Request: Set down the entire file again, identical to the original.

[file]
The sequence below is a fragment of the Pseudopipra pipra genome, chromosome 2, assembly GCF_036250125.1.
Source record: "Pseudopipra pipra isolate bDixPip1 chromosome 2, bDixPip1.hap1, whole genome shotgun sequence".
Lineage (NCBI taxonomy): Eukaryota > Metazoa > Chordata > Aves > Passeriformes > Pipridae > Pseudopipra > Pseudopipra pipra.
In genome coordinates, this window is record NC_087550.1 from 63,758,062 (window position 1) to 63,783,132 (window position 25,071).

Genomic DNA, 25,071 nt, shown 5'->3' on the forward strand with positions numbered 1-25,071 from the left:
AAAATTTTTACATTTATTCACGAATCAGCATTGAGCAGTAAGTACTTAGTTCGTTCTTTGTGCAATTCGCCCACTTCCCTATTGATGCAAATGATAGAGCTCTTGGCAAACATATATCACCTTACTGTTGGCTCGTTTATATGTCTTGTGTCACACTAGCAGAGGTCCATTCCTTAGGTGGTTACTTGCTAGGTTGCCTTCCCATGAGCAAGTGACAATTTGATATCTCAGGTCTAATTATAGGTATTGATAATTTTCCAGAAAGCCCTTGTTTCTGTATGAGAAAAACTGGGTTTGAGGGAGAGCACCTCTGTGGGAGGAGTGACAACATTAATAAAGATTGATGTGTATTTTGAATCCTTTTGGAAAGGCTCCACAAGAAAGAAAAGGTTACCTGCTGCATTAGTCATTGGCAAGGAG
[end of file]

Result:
The sequence below is a fragment of the Pseudopipra pipra genome, chromosome 2, assembly GCF_036250125.1.
Source record: "Pseudopipra pipra isolate bDixPip1 chromosome 2, bDixPip1.hap1, whole genome shotgun sequence".
Lineage (NCBI taxonomy): Eukaryota > Metazoa > Chordata > Aves > Passeriformes > Pipridae > Pseudopipra > Pseudopipra pipra.
In genome coordinates, this window is record NC_087550.1 from 63,758,062 (window position 1) to 63,783,132 (window position 25,071).

Genomic DNA, 25,071 nt, shown 5'->3' on the forward strand with positions numbered 1-25,071 from the left:
AAAATTTTTACATTTATTCACGAATCAGCATTGAGCAGTAAGTACTTAGTTCGTTCTTTGTGCAATTCGCCCACTTCCCTATTGATGCAAATGATAGAGCTCTTGGCAAACATATATCACCTTACTGTTGGCTCGTTTATATGTCTTGTGTCACACTAGCAGAGGTCCATTCCTTAGGTGGTTACTTGCTAGGTTGCCTTCCCATGAGCAAGTGACAATTTGATATCTCAGGTCTAATTATAGGTATTGATAATTTTCCAGAAAGCCCTTGTTTCTGTATGAGAAAAACTGGGTTTGAGGGAGAGCACCTCTGTGGGAGGAGTGACAACATTAATAAAGATTGATGTGTATTTTGAATCCTTTTGGAAAGGCTCCACAAGAAAGAAAAGGTTACCTGCTGCATTAGTCATTGGCAAGGAG